The Secrets of “Bob Ross: Happy Accidents, Betrayal & Greed

Bob Ross

During my childhood, I held a firm belief that Bob Ross was the most extraordinary painter to ever grace the art world. And my conviction was well-founded. While you couldn’t witness Leonardo da Vinci painting the “Mona Lisa” on television, you could marvel at the talents of this unique man, his trademark Afro, and his ability to transform a blank canvas into a mesmerizing scene featuring shimmering lakes, snowcapped mountains, and of course, those famous “happy little trees,” all within thirty minutes.

Towards the conclusion of numerous episodes of his PBS series, “The Joy of Painting,” Ross would perform a daring act. Armed with a palette knife, he would slash at a tree trunk in the foreground—a move he affectionately termed a “bravery test.” To the viewers’ amazement, what could have been a disastrous move transformed into a stroke of genius as a newborn birch emerged, breathing life into the entire panoramic masterpiece. Voilà!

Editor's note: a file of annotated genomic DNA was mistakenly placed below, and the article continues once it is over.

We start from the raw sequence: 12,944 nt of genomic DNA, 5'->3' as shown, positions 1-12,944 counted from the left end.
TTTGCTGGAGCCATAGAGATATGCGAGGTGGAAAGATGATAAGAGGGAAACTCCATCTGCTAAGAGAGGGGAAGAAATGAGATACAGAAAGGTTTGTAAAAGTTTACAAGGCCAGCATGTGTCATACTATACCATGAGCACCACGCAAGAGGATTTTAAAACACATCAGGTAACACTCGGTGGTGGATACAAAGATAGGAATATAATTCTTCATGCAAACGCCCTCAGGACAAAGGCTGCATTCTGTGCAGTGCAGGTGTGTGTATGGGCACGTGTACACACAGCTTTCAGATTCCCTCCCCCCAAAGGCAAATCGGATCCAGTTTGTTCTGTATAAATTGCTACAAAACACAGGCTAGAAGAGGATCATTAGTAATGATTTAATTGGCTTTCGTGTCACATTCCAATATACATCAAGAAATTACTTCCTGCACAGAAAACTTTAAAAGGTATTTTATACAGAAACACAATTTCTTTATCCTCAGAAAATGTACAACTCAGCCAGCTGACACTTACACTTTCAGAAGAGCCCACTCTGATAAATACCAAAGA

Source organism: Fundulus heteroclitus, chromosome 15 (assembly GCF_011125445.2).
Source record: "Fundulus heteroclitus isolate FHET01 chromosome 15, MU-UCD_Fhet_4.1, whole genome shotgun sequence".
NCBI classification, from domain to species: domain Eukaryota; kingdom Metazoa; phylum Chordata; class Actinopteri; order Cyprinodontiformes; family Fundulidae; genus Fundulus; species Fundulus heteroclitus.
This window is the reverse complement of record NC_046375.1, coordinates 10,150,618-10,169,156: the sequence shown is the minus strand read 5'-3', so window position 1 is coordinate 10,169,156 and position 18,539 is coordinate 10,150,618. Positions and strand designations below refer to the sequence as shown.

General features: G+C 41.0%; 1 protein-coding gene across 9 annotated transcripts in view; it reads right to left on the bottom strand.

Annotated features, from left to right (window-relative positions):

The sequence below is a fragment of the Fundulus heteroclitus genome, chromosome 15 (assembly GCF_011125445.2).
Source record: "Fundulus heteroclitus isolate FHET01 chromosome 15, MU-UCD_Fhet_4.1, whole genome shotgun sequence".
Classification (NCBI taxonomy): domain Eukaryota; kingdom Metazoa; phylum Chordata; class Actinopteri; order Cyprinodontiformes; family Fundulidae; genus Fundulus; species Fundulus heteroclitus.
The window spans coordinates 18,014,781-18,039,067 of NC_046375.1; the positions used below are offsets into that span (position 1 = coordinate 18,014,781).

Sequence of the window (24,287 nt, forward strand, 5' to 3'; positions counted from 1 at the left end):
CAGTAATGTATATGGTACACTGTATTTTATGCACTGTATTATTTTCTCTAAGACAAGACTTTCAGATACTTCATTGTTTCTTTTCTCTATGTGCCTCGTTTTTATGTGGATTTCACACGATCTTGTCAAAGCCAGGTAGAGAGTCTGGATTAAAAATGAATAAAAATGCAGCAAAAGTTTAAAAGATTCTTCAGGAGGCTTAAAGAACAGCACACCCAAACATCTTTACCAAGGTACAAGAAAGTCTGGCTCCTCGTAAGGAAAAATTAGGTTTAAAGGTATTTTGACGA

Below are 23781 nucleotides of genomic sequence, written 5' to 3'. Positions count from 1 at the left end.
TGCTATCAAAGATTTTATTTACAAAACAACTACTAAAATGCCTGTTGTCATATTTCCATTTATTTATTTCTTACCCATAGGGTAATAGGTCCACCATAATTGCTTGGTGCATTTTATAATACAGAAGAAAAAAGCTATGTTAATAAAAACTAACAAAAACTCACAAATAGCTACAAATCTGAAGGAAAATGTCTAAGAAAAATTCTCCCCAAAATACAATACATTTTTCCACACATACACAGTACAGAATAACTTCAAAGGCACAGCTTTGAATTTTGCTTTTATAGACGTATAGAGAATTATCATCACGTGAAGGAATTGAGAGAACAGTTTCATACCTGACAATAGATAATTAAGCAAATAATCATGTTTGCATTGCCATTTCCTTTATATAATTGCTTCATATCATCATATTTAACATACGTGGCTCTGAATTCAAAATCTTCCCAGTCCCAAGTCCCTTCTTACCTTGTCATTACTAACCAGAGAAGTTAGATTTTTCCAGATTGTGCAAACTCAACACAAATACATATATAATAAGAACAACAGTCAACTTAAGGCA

Certainly, Ross’s magnetic appeal extended far beyond his painting techniques. Whether you were painting alone at home or simply captivated by his show, Ross himself was the true star: his distinctive alfalfa-sprout helmet of hair, that soothing voice reminiscent of a gentle sea breeze, and his serene demeanor akin to Buddha’s tranquility. His reassuring mantra, “We don’t make mistakes – we have happy accidents,” served as a guiding light, nudging us toward our better selves. Much like Mr. Rogers, another gentle soul in the realm of public television, Ross exuded wisdom, warmth, and a purity that seemed almost otherworldly.